This is the key problem with Agile, and I don't think anyone has solved it yet. Initial architectural decisions are critical to success, and as Kent Beck says ideally you would defer them until you have enough information.
That he can say it of course is largely because he can choose his clients, and demand that degree of freedom. Three months into a project changing the implementation language might be ok for him, but for most of us it's not an option. We have to make some decisions quite early, and they have to be right. We must work with insufficient information, and use our experience and nous as effectively as possible.
Most architectural texts have a process that starts with english sentences expressing required functionality, and then decompose the nouns and eventually verbs into semantic representations of classifiers that eventually end up being turned into actual lines of code.
We can't do this in agile too easily - user stories don't lend themselves to decomposition, because they are insufficiently detailed, and we don't have any other source of functional requirements.
I'd suggest avoiding anything like UML (for anything other than keeping your own notes at least) until you have at least written your Release Plan, and you have some idea of which stories are likely to be implemented in which Iteration. At this point you can start detailed architecture work.
Before this you must make some decisions, and the best you can manage I think is to try to pin down what detail you can:
- what the nonfunctional requirements are likely to be,
- which standards you must conform to,
- which existing systems you must interface with and their APIs,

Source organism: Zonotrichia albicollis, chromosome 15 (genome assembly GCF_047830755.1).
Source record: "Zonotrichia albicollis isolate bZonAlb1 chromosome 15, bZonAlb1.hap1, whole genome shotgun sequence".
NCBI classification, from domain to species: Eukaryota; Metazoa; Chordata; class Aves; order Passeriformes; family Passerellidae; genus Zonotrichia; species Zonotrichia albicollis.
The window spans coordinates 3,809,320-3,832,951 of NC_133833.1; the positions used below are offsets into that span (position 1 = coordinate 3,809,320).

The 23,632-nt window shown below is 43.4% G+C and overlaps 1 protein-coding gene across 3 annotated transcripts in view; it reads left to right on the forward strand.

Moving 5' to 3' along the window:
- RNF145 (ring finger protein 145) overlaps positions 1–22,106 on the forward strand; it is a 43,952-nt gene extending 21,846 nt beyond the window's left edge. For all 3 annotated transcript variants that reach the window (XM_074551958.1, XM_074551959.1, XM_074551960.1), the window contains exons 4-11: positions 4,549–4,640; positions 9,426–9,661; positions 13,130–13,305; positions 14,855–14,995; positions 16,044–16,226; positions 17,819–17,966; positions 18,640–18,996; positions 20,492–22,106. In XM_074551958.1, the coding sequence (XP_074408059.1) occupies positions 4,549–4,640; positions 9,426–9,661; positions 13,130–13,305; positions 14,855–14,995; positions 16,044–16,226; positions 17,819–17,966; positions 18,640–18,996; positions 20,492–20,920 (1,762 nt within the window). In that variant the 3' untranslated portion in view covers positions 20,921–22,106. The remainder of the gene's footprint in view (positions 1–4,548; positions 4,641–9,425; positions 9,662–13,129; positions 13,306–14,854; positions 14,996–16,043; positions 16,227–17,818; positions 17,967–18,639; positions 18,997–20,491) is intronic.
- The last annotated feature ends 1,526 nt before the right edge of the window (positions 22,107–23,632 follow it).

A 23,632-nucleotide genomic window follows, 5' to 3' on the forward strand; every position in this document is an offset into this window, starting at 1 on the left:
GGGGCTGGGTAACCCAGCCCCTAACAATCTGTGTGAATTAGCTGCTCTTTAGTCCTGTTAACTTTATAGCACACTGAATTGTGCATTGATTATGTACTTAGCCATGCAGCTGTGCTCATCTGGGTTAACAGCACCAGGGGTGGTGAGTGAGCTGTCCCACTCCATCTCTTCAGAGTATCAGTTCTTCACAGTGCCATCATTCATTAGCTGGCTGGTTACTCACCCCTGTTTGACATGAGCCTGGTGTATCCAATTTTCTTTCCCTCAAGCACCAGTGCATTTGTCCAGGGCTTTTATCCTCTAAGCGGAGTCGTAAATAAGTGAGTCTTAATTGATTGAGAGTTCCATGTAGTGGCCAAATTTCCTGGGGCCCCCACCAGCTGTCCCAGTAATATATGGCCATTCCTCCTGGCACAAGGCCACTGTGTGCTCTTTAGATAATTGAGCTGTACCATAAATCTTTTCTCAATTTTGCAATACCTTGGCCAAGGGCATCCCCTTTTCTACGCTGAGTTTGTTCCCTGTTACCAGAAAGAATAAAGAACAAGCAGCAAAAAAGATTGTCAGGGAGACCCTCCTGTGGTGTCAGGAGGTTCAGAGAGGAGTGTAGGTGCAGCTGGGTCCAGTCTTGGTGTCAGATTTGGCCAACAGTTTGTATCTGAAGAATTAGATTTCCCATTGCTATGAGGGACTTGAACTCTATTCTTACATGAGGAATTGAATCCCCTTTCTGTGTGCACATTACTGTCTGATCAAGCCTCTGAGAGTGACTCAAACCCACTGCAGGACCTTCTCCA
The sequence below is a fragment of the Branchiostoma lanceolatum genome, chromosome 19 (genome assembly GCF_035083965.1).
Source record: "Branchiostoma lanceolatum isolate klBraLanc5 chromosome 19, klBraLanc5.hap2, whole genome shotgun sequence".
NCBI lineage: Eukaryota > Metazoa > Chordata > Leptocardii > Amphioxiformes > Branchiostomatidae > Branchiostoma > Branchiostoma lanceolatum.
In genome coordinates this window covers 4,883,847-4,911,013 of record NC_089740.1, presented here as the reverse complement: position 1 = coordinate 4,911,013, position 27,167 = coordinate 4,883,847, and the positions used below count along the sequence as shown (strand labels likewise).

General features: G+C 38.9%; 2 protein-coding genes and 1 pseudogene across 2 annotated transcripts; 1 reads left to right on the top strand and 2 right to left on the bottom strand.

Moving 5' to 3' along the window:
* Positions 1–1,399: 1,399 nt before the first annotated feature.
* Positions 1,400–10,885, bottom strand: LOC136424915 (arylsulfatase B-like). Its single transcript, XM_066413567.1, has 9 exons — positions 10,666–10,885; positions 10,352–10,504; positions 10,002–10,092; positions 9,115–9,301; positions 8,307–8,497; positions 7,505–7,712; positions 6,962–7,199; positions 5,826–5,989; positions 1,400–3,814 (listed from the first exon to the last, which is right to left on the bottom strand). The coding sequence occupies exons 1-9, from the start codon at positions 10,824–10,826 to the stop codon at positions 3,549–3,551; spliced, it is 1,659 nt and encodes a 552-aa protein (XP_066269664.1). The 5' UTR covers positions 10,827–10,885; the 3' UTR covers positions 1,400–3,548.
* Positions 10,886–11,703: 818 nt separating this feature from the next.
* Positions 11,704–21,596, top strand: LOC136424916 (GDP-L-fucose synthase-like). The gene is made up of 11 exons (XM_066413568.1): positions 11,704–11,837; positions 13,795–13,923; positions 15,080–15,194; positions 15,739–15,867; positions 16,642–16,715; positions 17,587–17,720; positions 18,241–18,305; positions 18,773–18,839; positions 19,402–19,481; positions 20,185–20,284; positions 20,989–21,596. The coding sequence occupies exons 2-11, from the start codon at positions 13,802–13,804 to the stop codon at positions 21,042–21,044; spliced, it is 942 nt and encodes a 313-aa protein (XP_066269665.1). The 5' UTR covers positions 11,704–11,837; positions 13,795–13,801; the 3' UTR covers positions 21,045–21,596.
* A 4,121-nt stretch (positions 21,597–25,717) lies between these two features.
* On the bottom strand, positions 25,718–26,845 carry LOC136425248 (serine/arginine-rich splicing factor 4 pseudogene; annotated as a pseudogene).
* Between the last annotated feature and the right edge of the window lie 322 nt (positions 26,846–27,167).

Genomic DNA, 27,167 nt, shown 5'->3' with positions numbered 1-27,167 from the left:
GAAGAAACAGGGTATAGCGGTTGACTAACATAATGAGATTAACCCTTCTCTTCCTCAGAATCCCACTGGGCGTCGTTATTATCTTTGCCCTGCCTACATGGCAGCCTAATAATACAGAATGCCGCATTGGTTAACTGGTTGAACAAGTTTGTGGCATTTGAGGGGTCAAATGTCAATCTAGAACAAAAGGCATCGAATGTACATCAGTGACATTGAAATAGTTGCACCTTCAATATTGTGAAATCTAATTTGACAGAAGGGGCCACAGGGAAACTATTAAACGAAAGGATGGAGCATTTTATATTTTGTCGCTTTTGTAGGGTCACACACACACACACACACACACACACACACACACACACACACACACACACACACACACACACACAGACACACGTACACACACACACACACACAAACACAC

- what the deployment platform will be,
- what skills the target operational team have,
That sort of thing. Often these constraints can sufficiently box in your expected delivery that you can be confident of the high level components and where they will reside.
Something I do strongly recommend is doing Information Architecture work on user interfaces. UIs are fragile and expensive to change, and a wireframe representation is close enough to the finished article to be possible to discuss with stakeholders and get valuable answers.
You need a good information architect though, and you need to regularly mine changes in the IA for user stories, to ensure everything in them gets appropriately estimated.
For the non-UI work, think carefully about some of the core concepts in the solution - often things like transaction boundaries and requirements for transaction safety can be quite clearly identified and stated, even if you don't know what specifically is contained in each type of transaction. Make some statements about constraints and success criteria specifically for transactions and data safety, and get them agreed by stakeholders.
Finally at the beginning of each iteration you can do some detail modelling and architecture work, since here is where real functional decomposition happens. I strongly recommend putting in the time pre-iteration for this work. At the start of actual coding for the iteration you should have a clear idea of every class you are going to create, where it will live and what it will talk to. If you don't have this, it's impossible to coordinate the development team.